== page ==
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Action Meets WordHow children learn verbs$
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Kathryn A. Hirsh-Pasek and Roberta M. Golinkoff

Print publication date: 2006

Print ISBN-13: 9780195170009

Published to Oxford Scholarship Online: April 2010

DOI: 10.1093/acprof:oso/9780195170009.001.0001

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Word, Intention, and Action: A Two-Tiered Model of Action Word Learning

Word, Intention, and Action: A Two-Tiered Model of Action Word Learning

(p.262) 10 Word, Intention, and Action: A Two-Tiered Model of Action Word Learning
Action Meets Word

Diane Poulin-Dubois

James N. Forbes

Oxford University Press

This chapter examines how children's cognitive, social, and linguistic abilities interact to enable them to analyze action in events and learn novel verbs. It argues that “infants not only are competent in discriminating human actions and object motion but also understand that many different agents are capable of performing the same actions by the beginning of the second year.” However, these achievements are insufficient for verb learning and extension because toddlers must become aware of the intentions of the actor. Verb learning and extension first occur based on a superficial perceptual analysis of how the action looks, followed by learning and extension based more on what the actor intends to do.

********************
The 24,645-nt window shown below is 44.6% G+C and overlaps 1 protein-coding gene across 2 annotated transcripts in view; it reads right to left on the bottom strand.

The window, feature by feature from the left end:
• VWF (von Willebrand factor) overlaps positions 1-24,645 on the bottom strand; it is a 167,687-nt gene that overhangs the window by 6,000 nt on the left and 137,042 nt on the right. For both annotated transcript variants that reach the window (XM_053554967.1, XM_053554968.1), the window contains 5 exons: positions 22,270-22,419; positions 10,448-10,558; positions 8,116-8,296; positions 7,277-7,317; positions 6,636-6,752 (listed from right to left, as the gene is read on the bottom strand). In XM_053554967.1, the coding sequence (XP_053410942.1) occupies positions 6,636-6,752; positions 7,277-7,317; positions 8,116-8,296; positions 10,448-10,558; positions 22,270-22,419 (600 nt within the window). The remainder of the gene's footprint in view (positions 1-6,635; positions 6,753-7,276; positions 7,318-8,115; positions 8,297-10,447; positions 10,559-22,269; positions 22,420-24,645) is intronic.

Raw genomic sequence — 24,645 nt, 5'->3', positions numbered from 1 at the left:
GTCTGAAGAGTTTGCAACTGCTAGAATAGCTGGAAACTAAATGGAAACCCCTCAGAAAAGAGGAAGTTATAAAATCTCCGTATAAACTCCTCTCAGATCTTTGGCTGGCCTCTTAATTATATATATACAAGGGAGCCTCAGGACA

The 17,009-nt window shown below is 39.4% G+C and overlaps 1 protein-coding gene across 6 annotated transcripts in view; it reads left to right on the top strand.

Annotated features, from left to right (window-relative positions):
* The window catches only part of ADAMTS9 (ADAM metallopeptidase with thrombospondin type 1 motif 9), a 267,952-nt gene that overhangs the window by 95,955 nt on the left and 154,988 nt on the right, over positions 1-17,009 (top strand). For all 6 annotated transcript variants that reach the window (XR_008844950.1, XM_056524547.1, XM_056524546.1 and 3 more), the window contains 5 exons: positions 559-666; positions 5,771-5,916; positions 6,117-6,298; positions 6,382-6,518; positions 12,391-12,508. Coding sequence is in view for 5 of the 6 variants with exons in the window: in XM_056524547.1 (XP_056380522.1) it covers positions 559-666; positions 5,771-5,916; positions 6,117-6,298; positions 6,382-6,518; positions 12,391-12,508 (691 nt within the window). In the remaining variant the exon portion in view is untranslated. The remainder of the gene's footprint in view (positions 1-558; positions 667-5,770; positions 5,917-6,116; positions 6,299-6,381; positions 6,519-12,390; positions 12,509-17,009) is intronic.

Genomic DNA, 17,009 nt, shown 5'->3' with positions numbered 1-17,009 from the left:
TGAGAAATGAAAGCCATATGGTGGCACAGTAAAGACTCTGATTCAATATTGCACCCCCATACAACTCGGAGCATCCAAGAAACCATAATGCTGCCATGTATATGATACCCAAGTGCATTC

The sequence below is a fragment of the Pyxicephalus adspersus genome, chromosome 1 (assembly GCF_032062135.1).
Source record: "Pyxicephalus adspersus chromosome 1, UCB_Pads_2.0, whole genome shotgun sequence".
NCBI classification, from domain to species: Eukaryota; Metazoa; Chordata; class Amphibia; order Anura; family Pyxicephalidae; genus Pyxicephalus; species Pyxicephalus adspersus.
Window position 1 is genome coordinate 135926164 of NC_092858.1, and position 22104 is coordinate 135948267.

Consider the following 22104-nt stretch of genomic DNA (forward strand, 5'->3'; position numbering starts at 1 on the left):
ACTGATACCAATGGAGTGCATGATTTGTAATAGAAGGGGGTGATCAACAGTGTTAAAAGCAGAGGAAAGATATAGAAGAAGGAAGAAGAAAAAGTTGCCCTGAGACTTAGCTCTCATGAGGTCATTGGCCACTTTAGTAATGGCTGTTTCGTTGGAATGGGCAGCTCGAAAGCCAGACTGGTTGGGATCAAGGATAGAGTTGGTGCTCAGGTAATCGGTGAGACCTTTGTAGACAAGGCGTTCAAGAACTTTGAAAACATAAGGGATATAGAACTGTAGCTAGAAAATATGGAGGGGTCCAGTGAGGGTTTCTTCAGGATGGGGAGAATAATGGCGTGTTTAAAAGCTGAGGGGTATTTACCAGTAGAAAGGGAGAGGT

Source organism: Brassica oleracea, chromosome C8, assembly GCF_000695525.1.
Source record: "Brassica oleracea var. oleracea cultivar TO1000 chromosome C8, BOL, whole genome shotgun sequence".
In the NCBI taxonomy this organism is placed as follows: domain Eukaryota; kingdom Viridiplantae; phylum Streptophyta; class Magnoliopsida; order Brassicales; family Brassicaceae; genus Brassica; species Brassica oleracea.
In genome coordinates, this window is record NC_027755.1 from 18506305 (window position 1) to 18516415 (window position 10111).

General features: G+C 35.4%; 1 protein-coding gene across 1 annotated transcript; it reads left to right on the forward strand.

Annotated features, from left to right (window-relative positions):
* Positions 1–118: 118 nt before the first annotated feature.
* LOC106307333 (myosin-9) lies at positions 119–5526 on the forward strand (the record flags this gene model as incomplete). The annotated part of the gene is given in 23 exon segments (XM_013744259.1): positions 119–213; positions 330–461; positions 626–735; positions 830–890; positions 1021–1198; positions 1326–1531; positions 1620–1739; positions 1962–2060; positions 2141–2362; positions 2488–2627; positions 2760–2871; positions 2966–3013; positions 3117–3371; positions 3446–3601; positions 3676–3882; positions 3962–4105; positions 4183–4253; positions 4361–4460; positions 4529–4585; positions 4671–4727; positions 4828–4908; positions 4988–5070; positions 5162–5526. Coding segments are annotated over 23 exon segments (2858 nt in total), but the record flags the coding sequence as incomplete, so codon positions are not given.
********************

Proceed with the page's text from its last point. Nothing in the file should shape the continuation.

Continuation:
Keywords:   action word learning, linguistic abilities, novel verbs, language acquisition, action discrimination, object motion

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